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Movie Review: Sin City: A Dame to Kill For

Sin City A Dame to Kill For poster


Directed by: Robert Rodriguez and Frank Miller
Written by: Frank Miller

Like its predecessor, Sin City: A Dame to Kill For is named for a single story from the eponymous comic, but is actually adapted from several. The film leads off with Johnny (Joseph Gordon-Levitt), who never loses. He wins tons of money all over town but wants even more. His obsession with winning leads him to a high stakes poker game with Senator Roark (Powers Boothe), the epitome of power corrupted. He easily beats the senator, who doesn’t take kindly to losing. He has his thugs make an example of Johnny. The next segment is the centerpiece, the part that’s actually based on Frank Miller’s story “A Dame to Kill For”. Dwight (Josh Brolin) thought he had seen the last of Ava (Eva Green) when she walks into the same bar he is in, and back into his life. She begs him to save her from her abusive husband when Manute (Dennis Haysbert), the gigantic manservant, comes to take her back home. Convinced that Ava’s life is in danger, Dwight enlists the help of Marv (Mickey Rourke), perhaps the baddest bad ass in Sin City, to aid him. It turns out that Ava was playing Dwight and nearly kills him. He flees to Old Town where he recovers under the watchful eye of Gail (Rosario Dawson). Once he has recuperated, he and Gail, along with Miho (Jamie Chung) go back to get revenge on Ava. Following this, we catch back up with Johnny who tries to get some revenge of his own. The final segment follows the dancer Nancy (Jessica Alba) as enters a downward spiral of self-destruction.  She has been lost since the death of Detective Hartigan (Bruce Willis), her guardian angel, and the only man she ever loved. Her depression and feeling of helplessness manifest in drinking, cutting her hair, and even cutting her own face. Marv notices these changes and offers to help. The duo go after the senator directly in a final bid for revenge.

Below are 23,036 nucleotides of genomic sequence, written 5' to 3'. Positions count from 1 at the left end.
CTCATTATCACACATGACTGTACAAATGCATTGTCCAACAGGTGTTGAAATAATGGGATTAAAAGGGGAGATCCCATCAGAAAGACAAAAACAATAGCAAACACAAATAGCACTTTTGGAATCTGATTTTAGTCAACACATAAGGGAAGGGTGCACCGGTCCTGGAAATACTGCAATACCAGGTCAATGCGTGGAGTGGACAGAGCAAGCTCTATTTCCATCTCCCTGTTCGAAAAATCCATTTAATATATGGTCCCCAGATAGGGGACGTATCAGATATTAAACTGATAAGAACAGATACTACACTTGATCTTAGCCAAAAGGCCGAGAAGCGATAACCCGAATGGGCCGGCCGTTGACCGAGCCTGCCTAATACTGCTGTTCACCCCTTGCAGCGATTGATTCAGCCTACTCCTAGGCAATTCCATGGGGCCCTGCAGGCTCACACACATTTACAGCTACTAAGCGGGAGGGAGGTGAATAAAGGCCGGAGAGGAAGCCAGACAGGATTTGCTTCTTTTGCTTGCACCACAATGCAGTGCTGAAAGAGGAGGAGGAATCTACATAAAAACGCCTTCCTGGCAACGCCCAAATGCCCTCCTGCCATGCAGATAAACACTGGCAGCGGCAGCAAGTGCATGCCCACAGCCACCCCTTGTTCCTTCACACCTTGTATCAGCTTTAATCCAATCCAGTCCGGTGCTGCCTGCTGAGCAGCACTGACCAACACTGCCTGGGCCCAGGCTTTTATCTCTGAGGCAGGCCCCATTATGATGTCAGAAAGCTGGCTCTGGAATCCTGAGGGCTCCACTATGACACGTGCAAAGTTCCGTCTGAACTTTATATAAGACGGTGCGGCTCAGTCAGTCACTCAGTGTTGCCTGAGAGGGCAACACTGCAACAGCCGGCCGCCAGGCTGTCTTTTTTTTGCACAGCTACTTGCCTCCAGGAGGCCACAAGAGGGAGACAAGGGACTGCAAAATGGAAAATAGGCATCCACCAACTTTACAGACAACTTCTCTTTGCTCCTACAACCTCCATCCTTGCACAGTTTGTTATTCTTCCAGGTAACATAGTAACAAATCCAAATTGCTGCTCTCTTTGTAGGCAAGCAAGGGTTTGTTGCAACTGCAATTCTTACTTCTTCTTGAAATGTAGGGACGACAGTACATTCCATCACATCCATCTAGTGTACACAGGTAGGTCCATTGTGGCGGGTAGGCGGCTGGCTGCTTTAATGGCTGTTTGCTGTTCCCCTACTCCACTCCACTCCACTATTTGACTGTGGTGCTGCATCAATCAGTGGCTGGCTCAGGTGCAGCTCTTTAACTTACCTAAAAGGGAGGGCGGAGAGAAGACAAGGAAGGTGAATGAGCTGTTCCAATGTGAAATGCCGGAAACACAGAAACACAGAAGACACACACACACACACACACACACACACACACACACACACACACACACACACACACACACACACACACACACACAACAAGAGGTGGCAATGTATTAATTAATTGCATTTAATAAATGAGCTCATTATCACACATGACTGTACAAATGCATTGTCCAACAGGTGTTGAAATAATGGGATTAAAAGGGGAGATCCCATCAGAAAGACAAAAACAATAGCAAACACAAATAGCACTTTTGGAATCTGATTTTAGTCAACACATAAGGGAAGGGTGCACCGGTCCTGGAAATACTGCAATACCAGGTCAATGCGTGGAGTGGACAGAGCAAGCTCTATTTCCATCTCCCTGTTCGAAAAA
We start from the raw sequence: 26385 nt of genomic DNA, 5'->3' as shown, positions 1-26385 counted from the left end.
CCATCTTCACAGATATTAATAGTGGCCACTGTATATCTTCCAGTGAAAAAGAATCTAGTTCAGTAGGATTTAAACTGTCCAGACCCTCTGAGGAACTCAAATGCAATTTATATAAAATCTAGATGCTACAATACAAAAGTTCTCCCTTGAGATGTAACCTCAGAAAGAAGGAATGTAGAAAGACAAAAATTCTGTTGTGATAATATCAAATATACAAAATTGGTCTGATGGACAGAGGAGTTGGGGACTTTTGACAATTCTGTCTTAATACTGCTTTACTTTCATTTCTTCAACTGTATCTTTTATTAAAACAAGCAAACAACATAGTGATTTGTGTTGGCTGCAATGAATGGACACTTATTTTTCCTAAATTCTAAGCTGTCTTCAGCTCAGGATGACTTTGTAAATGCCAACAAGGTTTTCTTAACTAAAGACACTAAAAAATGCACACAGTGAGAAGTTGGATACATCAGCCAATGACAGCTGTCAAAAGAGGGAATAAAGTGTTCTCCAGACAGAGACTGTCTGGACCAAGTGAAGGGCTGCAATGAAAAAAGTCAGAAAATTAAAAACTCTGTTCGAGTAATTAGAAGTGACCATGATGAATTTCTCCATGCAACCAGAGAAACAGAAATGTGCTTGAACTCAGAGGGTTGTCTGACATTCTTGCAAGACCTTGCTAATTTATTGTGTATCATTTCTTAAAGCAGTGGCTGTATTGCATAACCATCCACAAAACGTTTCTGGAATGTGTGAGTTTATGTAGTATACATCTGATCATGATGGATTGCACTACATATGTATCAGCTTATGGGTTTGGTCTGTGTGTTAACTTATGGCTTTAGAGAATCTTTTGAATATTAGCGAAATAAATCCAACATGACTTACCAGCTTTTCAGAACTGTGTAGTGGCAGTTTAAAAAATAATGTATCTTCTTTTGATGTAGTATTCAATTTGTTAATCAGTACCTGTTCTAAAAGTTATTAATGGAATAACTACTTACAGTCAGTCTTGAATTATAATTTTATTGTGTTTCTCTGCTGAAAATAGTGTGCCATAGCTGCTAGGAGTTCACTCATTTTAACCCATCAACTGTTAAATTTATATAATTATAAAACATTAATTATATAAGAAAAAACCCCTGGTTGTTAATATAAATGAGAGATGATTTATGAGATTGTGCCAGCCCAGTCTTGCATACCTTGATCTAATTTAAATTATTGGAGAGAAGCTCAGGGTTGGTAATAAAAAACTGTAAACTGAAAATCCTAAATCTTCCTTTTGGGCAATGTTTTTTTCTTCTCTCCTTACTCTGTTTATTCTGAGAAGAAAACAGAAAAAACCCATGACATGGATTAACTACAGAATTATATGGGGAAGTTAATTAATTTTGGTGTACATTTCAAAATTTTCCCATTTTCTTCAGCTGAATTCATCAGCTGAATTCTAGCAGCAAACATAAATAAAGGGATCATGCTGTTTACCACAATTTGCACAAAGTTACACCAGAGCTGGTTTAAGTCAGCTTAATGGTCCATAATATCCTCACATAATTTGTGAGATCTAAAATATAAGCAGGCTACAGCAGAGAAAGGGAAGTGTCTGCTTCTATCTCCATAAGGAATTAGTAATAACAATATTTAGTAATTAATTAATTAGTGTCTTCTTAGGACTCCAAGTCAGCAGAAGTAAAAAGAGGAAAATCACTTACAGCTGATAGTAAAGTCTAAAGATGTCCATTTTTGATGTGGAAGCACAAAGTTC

Let’s not mince words here. Sin City: A Dame to Kill For is just like the first Sin City film. It’s full of melodrama, over the top violence, revenge, hard ass characters, and is stylish as hell. However, if you’re going to see this movie, you probably already knew that. In fact, it’s probably exactly what you’re looking for, especially if you enjoyed the first film. While every aspect of the film is almost flawlessly executed, the material is not elevated in any way over the first movie; it just expands on what was already there.

Marv is ready for trouble.
Marv is ready for trouble.

You get more of Mickey Rourke’s Marv, a role it seems like he was born to play. Marv’s primary function in A Dame To Kill For seems to be primarily waiting around in a bar to help people who’ve made dangerous enemies that they want to get revenge on. There’s plenty of great descriptive noir dialogue. And man, is this movie good looking. It just wouldn’t work in full color; it needs to be in black and white. The liberal use of color throughout adds a little something extra, and I know it’s probably blasphemy, I really do think that the high contrast black and white works better on film than it did in the original comics. One thing that had me a little confused for a bit, though, was the fact that three of the four stories in this film take place before the original, while the story featuring Nancy going after Senator Roark obviously takes place after the events of the first film. It’s not that I can’t handle non-linear story telling, I just thought this movie was completely a sequel.

As with the first film, this one is co-directed by Robert Rodriguez and Sin City creator Frank Miller. I can’t help but wonder how different the movies would have been without Miller having a direct influence over them. Rodriguez is more than capable as a film maker, but the sincerity and directness of the adaptation must have been much easier with Miller on board to keep things honest.

I read a rumor somewhere online that Rodriguez and Miller want to make a third Sin City film. It would probably be more of the same, just expanding on the stories and lives of the characters, but you know what? I’m perfectly okay with that.

Rating: 3.5/5

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